A response to the Hillsborough Wikipedia scandal

On the 24th of April, the Liverpool Echo broke the news that Government computers had been used to edit the Wikipedia page of the Hillsborough Disaster to include insults blaming and demeaning the victims of the tragedy. Alongside the despicable individuals who still hurl abuse during memorial matches and minutes of silence, this type of behaviour is unacceptable and unforgivable.

Liverpool fans, especially the families of the 96 who lost their lives on that fateful April afternoon, have had to face a lot of unjust criticism and accusations regarding Hillsborough. From the day of the tragedy itself, blame was subtly shifted onto those who died or were injured by the crush that happened at the stadium’s Leppings Lane end. Details such as the venue’s safety record and the incompetence of the police were glossed over.

For over two decades, LFC and its supporters fought to clear the names of the victims. “Justice for the 96” was not a slogan that was flippantly thrown about; it was a heartbroken cry for integrity that had long been denied. When the Hillsborough Independent Panel released its findings in 2012 and the original inquests were officially overturned, it seemed that these calls would be answered.

“Justice for the 96” was not a slogan that was flippantly thrown about; it was a heartbroken cry for integrity that had long been denied.

Due to the ongoing nature of the renewed inquest investigations, it is not possible to discuss details of the tragedy with any degree of certainty beyond stating that 94 Liverpool fans died at the stadium and 2 more died in hospital later, their ages ranging from 10 to 67. However, it is abundantly clear that police ineptitude made matters worse and that they influenced the subsequent perceptions of the event. Also clear is that the then Conservative administration did nothing to ensure impartial inquiries. At best, the authorities were indifferent to the slandering of the victims; at worst, they incited it.

This culture of blaming the club, the belief that the fans brought about their own demise, sadly permeated into many quarters. Of course, no LFC fan can ever forget The Sun’s despicable front page story purporting to tell “The Truth” about how hooliganism and alcohol led to the 96 deaths while the police were simply misunderstood heroes. But tabloids are not the only ones who indulged in victim-blaming.

Although the current footballing community respectfully stands united behind Liverpool, this has not always been the case. Rival clubs and their fanbases have an unfortunate record of disrespecting the tragedy in the past. Remnants of their animosity were seen this year when a contingent of Manchester United fans chanted “You’ll Never Walk Again” and “Justice for the 39”, the former a perversion of Liverpool’s anthem and the latter a dig at the club’s involvement in the Heysel Stadium Disaster. They were soundly criticised, including by the majority of their own fellow Mancunians, but their defiance is a shameful reminder that not everyone is capable of decency.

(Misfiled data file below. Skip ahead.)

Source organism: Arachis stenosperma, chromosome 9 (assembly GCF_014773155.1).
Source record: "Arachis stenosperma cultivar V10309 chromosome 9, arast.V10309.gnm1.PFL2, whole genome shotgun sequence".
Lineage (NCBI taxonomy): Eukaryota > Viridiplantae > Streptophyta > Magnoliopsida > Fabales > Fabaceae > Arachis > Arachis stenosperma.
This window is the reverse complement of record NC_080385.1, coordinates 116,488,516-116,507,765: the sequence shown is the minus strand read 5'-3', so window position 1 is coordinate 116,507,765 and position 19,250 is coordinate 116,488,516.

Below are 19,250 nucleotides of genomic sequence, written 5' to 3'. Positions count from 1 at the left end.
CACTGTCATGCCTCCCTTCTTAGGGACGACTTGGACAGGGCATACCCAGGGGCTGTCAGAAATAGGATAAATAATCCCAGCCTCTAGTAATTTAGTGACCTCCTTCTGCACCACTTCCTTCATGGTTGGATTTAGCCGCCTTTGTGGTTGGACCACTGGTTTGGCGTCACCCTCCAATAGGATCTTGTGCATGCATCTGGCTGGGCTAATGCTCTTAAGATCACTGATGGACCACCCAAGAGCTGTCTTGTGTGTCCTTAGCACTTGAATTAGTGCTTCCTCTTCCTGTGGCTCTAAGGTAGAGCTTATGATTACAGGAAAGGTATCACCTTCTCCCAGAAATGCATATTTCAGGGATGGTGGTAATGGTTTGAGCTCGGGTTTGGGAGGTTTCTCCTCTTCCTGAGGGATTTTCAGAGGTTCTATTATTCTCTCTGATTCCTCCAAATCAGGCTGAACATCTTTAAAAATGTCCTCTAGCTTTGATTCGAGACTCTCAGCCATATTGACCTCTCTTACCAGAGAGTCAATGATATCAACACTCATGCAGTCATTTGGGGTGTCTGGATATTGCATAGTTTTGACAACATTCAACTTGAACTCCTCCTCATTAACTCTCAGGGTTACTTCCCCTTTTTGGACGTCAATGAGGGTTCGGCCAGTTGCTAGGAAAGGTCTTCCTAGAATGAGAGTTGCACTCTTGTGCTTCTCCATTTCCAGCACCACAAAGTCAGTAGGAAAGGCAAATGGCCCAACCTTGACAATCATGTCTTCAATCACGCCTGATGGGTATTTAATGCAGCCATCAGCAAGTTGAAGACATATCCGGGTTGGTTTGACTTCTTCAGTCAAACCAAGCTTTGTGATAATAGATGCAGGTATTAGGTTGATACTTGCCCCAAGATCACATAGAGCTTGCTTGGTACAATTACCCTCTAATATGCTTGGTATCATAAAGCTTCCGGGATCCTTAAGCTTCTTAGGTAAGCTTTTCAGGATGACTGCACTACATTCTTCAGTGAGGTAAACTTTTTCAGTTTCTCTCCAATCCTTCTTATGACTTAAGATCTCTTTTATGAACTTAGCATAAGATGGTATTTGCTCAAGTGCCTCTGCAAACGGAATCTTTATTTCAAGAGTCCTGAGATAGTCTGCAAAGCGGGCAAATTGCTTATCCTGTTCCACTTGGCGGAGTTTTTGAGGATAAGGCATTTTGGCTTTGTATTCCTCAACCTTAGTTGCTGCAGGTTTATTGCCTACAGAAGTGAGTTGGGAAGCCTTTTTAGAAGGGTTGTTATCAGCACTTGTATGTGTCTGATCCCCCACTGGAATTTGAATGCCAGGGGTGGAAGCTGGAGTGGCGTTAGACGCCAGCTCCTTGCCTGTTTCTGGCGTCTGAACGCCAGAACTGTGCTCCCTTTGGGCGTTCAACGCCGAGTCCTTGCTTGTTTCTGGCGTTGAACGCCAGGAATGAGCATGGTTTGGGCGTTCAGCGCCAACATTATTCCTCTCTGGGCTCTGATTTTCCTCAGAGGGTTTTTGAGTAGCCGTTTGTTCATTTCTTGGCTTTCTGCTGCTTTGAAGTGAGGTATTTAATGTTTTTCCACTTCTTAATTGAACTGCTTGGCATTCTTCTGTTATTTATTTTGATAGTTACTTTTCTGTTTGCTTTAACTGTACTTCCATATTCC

It is eerie that the distortion of the anthem is one of the changes that were made to the Wikipedia page, along with variations of “Blame Liverpool Fans”. Documents made public following a parliamentary question show that 34 IP addresses used to amend the page between 2009 and 2012 belonged to secure Whitehall intranet computers. The dates, falling either side of the 2010 General Election and, therefore, falling under two different Governments, indicate that there is the possibility of multiple individuals being involved.

Popular attitudes regarding Hillsborough have definitely changed over the years, especially since 2012.

There are those who might say that LFC fans are taking this tampering too seriously, that it is definitely a tasteless prank but a prank nonetheless. Some might even go so far as to claim that other clubs have had their own disasters – Man U’s Munich air crash a notable example – but do not kick up a fuss about slurs and slander, which are an unavoidable part of such a competitive sport.

But anyone who does say that, regardless of the sincerity of their intentions, fails to grasp the pain that Hillsborough represents. Yes, many other clubs have had their tragedies. Munich and Heysel are dark marks on the history of the sport and deserve full respect. JFT96 is not about gaining any sort of undue recognition; it is the demand that Hillsborough be seen in the same light. That people understand it was a horrific incident and that the parties involved are held fully responsible.

Popular attitudes regarding Hillsborough have definitely changed over the years, especially since 2012. I for one am extremely grateful for gestures like the donation of scarves from all teams across all divisions in the UK to make the number 96 on the Anfield pitch this year. But there is still work to be done. And, until the day comes when the defamation of this tragedy completely ceases, it is important for us to send a clear message to the families of the victims: You’ll Never Walk Alone.

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